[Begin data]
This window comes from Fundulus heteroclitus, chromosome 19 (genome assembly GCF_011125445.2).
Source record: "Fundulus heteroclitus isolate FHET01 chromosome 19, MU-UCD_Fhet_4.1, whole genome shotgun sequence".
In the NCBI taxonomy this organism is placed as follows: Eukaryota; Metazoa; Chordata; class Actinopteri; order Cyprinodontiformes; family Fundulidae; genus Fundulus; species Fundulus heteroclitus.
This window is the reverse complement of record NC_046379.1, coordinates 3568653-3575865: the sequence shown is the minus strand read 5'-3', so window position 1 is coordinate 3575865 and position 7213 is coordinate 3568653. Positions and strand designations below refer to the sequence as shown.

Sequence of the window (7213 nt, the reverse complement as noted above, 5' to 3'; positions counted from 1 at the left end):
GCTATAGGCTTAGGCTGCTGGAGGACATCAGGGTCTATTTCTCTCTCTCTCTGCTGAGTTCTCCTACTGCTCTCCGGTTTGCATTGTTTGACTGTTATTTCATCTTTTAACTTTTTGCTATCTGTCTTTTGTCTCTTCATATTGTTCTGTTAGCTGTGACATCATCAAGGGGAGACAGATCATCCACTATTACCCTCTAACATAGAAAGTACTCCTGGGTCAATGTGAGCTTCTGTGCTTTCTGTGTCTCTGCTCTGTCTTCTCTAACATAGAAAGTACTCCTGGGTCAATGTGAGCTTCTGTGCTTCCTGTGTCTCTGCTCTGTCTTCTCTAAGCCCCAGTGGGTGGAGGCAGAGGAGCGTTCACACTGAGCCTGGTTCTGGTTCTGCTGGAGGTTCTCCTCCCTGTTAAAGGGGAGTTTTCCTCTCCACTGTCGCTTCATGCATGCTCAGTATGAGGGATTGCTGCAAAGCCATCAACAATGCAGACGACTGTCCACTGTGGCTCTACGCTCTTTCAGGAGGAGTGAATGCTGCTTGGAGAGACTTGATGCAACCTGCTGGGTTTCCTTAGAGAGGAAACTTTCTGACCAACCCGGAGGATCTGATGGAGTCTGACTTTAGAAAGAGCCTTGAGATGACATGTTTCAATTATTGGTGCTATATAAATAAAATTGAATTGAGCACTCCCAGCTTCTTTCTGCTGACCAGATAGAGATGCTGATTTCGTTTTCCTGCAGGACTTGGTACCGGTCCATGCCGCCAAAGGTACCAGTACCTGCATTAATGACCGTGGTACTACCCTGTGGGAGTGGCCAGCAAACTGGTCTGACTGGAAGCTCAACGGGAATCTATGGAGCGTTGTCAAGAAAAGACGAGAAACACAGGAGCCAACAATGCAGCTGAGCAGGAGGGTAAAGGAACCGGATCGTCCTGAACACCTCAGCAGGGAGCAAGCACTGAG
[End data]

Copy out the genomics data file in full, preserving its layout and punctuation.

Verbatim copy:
This window comes from Fundulus heteroclitus, chromosome 19 (genome assembly GCF_011125445.2).
Source record: "Fundulus heteroclitus isolate FHET01 chromosome 19, MU-UCD_Fhet_4.1, whole genome shotgun sequence".
In the NCBI taxonomy this organism is placed as follows: Eukaryota; Metazoa; Chordata; class Actinopteri; order Cyprinodontiformes; family Fundulidae; genus Fundulus; species Fundulus heteroclitus.
This window is the reverse complement of record NC_046379.1, coordinates 3568653-3575865: the sequence shown is the minus strand read 5'-3', so window position 1 is coordinate 3575865 and position 7213 is coordinate 3568653. Positions and strand designations below refer to the sequence as shown.

Sequence of the window (7213 nt, the reverse complement as noted above, 5' to 3'; positions counted from 1 at the left end):
GCTATAGGCTTAGGCTGCTGGAGGACATCAGGGTCTATTTCTCTCTCTCTCTGCTGAGTTCTCCTACTGCTCTCCGGTTTGCATTGTTTGACTGTTATTTCATCTTTTAACTTTTTGCTATCTGTCTTTTGTCTCTTCATATTGTTCTGTTAGCTGTGACATCATCAAGGGGAGACAGATCATCCACTATTACCCTCTAACATAGAAAGTACTCCTGGGTCAATGTGAGCTTCTGTGCTTTCTGTGTCTCTGCTCTGTCTTCTCTAACATAGAAAGTACTCCTGGGTCAATGTGAGCTTCTGTGCTTCCTGTGTCTCTGCTCTGTCTTCTCTAAGCCCCAGTGGGTGGAGGCAGAGGAGCGTTCACACTGAGCCTGGTTCTGGTTCTGCTGGAGGTTCTCCTCCCTGTTAAAGGGGAGTTTTCCTCTCCACTGTCGCTTCATGCATGCTCAGTATGAGGGATTGCTGCAAAGCCATCAACAATGCAGACGACTGTCCACTGTGGCTCTACGCTCTTTCAGGAGGAGTGAATGCTGCTTGGAGAGACTTGATGCAACCTGCTGGGTTTCCTTAGAGAGGAAACTTTCTGACCAACCCGGAGGATCTGATGGAGTCTGACTTTAGAAAGAGCCTTGAGATGACATGTTTCAATTATTGGTGCTATATAAATAAAATTGAATTGAGCACTCCCAGCTTCTTTCTGCTGACCAGATAGAGATGCTGATTTCGTTTTCCTGCAGGACTTGGTACCGGTCCATGCCGCCAAAGGTACCAGTACCTGCATTAATGACCGTGGTACTACCCTGTGGGAGTGGCCAGCAAACTGGTCTGACTGGAAGCTCAACGGGAATCTATGGAGCGTTGTCAAGAAAAGACGAGAAACACAGGAGCCAACAATGCAGCTGAGCAGGAGGGTAAAGGAACCGGATCGTCCTGAACACCTCAGCAGGGAGCAAGCACTGAG